Is the question all right??
Put y=0 in the given functional equation to get:
\[0+2=f(x)+0+0~~~~\small{\text{(since f(0)=0)}}\]
\[\Large f(x)=2\]
which does not satisfy the condition f'(1)=2 !!

(It might work if indeed it was given f(1)=2 and f'(0)=0)

The question is wrong . I will prove it .
Put \(x,y=0\)
\[f(0)^{2}-3f(0)+2=0\]
This implies \[f(0)=1,2\]
now put \(x,y=1\)
this gives \(f(1)=1,2\)
Differentiating the function partially with respect to \(x\) we get
\[f'(x)f(y)=f'(x)+yf'(xy).......(1)\]
Now put \(x,y=1\) in \((1)\)
We get \(f(1)=2\)
Now put \(x,y=0\) in \((1)\)
We get\(f(0)=1..or..f'(0)=0\)
Now put \(x=1\) in (1)
we get \(\frac{2f(y)-2}{y}=f'(y)...(2)\)
Now let \(f(0)=1\) , we have \(f(1)=2\)then we observe that \[f(x)=x+1\]
also in satisfies main functional equation and (2),(1) but \[f'(x)=1\] hence question is wrong .
If only main functional equation is given without any condition then \[f(x)=x+1\].

Hey, if you see the other post, which is the same question, here,
you'll see we get,
\( f(x) - 1 = x^t \)
For no value of t, will both the given conditions be satisfied- there is no such function, as a result. Try it out! I think you should check your question again.

But your suggestion makes the functional equation pretty much useless, as for \(x=1\), and \(y=c\), \(c\in dom(f)\) we do not get any relation to solve for \(f(x)\)

I also came up with the same conclusion as you, i.e. \(f(x)=2\), so i thought of using the \(f'(1)=2\).
So as we know from the definition of derivatives

\(f'(1)=\frac { f(1+h)-f(1) }{ h }\\ \)

\(\Longrightarrow f'(1)=\frac { f(1(1+h))-f(1) }{ h } \)

\(\therefore \quad f^{ 1 }\left( x \right) =\frac { f(1)f(1+h)-f(1)-f(1+h)+2-f(1) }{ h } =\frac { f(1)(f(1+h)-2)-(f(1+h)-2) }{ h }\)

\(\Longrightarrow f^{ 1 }\left( x \right) =\frac { (f(1)-1)(f(1+h)-2) }{ h } \)

\(\Longrightarrow 2h=(f(1)-1)(f(1+h)-2)\)

From here on I am not able to conclude anything useful, so if you would help me lead in the right direction or tell me something that i am doing wrong.

Easy Math Editor

`*italics*`

or`_italics_`

italics`**bold**`

or`__bold__`

boldNote: you must add a full line of space before and after lists for them to show up correctlyparagraph 1

paragraph 2

`[example link](https://brilliant.org)`

`> This is a quote`

Remember to wrap math in \( ... \) or \[ ... \] to ensure proper formatting.`2 \times 3`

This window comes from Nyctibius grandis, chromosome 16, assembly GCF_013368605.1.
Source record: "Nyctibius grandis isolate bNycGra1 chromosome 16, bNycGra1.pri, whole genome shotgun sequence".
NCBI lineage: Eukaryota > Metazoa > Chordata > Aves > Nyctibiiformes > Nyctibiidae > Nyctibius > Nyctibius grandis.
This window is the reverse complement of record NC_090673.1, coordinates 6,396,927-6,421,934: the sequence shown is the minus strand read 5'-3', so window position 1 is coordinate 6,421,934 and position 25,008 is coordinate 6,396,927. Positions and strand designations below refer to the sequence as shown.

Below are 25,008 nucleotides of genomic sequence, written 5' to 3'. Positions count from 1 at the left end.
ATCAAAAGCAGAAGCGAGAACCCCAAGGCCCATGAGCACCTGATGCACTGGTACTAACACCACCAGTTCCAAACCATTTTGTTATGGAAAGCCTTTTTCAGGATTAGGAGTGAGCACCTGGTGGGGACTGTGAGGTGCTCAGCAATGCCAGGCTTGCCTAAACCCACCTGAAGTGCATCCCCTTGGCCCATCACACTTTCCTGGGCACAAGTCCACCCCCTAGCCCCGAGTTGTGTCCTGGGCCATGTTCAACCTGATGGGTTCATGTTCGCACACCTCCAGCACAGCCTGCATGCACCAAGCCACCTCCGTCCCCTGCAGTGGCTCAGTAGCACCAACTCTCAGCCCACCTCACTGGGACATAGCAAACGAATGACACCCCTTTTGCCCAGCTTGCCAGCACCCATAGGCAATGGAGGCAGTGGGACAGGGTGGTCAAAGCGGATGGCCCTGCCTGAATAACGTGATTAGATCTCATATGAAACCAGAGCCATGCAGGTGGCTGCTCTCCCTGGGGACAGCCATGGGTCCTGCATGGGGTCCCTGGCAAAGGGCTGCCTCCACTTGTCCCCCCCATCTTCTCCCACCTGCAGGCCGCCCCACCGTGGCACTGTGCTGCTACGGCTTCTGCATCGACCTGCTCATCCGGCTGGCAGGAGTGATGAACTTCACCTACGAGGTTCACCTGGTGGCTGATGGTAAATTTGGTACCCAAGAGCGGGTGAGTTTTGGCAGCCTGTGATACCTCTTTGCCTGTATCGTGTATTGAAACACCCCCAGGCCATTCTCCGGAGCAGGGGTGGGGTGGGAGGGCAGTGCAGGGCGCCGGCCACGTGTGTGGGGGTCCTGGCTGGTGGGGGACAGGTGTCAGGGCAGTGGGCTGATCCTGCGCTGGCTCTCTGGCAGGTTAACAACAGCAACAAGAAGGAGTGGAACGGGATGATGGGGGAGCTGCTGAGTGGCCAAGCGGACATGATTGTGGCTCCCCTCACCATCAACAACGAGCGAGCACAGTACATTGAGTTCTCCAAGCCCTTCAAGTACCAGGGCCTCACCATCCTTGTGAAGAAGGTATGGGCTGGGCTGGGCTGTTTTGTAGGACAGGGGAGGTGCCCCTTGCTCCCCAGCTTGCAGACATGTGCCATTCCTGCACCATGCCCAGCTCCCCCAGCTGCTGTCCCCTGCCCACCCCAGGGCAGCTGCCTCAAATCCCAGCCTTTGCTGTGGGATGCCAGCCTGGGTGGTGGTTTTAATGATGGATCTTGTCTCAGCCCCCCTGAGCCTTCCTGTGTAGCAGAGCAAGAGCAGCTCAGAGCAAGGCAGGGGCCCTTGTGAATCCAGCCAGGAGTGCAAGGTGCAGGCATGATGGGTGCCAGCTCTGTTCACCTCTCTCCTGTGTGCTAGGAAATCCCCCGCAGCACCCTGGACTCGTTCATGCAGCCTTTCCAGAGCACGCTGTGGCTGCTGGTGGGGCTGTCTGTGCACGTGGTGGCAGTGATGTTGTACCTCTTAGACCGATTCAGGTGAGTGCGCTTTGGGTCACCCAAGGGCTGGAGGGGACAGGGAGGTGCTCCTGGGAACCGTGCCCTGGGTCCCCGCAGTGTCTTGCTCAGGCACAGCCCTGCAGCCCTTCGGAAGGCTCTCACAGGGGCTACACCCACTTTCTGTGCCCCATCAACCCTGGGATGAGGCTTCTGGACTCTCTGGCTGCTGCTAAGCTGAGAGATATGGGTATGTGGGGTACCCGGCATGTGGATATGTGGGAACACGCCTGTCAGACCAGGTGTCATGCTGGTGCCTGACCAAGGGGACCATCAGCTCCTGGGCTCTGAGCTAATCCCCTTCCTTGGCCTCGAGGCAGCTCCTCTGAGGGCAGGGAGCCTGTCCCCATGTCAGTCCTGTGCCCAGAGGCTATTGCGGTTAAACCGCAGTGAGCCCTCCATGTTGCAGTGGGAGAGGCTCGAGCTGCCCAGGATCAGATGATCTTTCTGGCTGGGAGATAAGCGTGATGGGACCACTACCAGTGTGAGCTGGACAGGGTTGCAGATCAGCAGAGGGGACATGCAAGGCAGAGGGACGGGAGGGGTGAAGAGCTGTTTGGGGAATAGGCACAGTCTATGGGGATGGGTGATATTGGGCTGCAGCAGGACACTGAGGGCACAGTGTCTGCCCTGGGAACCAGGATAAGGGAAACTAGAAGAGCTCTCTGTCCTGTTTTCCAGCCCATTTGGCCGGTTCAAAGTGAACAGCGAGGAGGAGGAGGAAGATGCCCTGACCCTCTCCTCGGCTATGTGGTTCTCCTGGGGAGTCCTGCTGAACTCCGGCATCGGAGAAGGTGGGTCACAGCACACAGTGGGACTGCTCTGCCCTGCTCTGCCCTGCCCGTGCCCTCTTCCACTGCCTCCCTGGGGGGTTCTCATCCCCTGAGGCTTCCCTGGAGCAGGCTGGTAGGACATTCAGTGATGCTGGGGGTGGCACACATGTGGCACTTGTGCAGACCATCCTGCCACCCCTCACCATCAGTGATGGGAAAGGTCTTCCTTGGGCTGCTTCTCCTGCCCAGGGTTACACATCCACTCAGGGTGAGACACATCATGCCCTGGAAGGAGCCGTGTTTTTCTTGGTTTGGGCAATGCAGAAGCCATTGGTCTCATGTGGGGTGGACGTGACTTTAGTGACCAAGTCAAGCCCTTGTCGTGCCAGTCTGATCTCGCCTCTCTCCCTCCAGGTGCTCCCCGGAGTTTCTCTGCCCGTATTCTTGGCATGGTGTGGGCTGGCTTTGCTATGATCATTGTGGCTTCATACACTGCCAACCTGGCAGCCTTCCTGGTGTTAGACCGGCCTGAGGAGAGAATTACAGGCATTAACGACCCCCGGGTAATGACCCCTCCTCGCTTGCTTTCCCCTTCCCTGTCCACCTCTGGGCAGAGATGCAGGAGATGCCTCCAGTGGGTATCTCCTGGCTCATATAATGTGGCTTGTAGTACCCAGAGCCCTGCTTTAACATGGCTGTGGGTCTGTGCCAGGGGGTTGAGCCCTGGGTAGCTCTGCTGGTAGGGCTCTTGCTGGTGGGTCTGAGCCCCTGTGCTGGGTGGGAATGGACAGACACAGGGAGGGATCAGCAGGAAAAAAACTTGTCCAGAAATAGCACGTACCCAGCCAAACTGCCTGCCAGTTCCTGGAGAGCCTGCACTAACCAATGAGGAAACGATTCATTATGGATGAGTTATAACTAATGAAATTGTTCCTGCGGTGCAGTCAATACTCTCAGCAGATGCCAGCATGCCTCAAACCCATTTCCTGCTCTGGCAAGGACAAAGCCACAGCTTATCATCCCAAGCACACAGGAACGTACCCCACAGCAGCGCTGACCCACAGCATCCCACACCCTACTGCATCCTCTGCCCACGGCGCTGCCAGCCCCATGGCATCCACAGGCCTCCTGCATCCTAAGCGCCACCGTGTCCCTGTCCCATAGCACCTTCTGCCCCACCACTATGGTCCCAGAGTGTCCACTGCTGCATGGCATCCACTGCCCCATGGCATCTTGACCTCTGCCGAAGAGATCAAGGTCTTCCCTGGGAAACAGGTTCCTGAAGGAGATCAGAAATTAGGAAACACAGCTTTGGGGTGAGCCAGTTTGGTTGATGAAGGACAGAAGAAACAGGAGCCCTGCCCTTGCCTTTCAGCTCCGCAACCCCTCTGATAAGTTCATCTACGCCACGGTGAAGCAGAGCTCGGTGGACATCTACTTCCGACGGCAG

`2^{34}`

`a_{i-1}`

`\frac{2}{3}`

`\sqrt{2}`

`\sum_{i=1}^3`

`\sin \theta`

`\boxed{123}`

## Comments

Sort by:

TopNewestIs the question all right?? Put y=0 in the given functional equation to get: \[0+2=f(x)+0+0~~~~\small{\text{(since f(0)=0)}}\] \[\Large f(x)=2\] which does not satisfy the condition f'(1)=2 !!

(It might work if indeed it was given f(1)=2 and f'(0)=0)

Log in to reply

The question is wrong . I will prove it . Put \(x,y=0\) \[f(0)^{2}-3f(0)+2=0\] This implies \[f(0)=1,2\] now put \(x,y=1\) this gives \(f(1)=1,2\) Differentiating the function partially with respect to \(x\) we get \[f'(x)f(y)=f'(x)+yf'(xy).......(1)\] Now put \(x,y=1\) in \((1)\) We get \(f(1)=2\) Now put \(x,y=0\) in \((1)\) We get\(f(0)=1..or..f'(0)=0\) Now put \(x=1\) in (1) we get \(\frac{2f(y)-2}{y}=f'(y)...(2)\) Now let \(f(0)=1\) , we have \(f(1)=2\)then we observe that \[f(x)=x+1\] also in satisfies main functional equation and (2),(1) but \[f'(x)=1\] hence question is wrong . If only main functional equation is given without any condition then \[f(x)=x+1\].

Log in to reply

Hey, if you see the other post, which is the same question, here,

you'll see we get,

\( f(x) - 1 = x^t \)

For no value of t, will both the given conditions be satisfied- there is no such function, as a result. Try it out! I think you should check your question again.

Log in to reply

f(1)=2 and f'(0)=0 should be there for the question to be correct

Log in to reply

Ya.. I also reached the same conclusion...

Log in to reply

But your suggestion makes the functional equation pretty much useless, as for \(x=1\), and \(y=c\), \(c\in dom(f)\) we do not get any relation to solve for \(f(x)\)

Log in to reply

Please if you can post a solution@parv mor

Log in to reply

I also came up with the same conclusion as you, i.e. \(f(x)=2\), so i thought of using the \(f'(1)=2\). So as we know from the definition of derivatives

\(f'(1)=\frac { f(1+h)-f(1) }{ h }\\ \)

\(\Longrightarrow f'(1)=\frac { f(1(1+h))-f(1) }{ h } \)

From the functional equation we have,\( \\ \)

\(f(1)f(1+h))+2=f(1)+f(1+h)+f(1(1+h))\)

\(\Longrightarrow f(1+h)=f(1)f(1+h)-f(1)-f(1+h)+2\)

\(\therefore \quad f^{ 1 }\left( x \right) =\frac { f(1)f(1+h)-f(1)-f(1+h)+2-f(1) }{ h } =\frac { f(1)(f(1+h)-2)-(f(1+h)-2) }{ h }\)

\(\Longrightarrow f^{ 1 }\left( x \right) =\frac { (f(1)-1)(f(1+h)-2) }{ h } \)

\(\Longrightarrow 2h=(f(1)-1)(f(1+h)-2)\)

From here on I am not able to conclude anything useful, so if you would help me lead in the right direction or tell me something that i am doing wrong.

Log in to reply

You have to take the limit for the derivative, as h goes to 0.

Log in to reply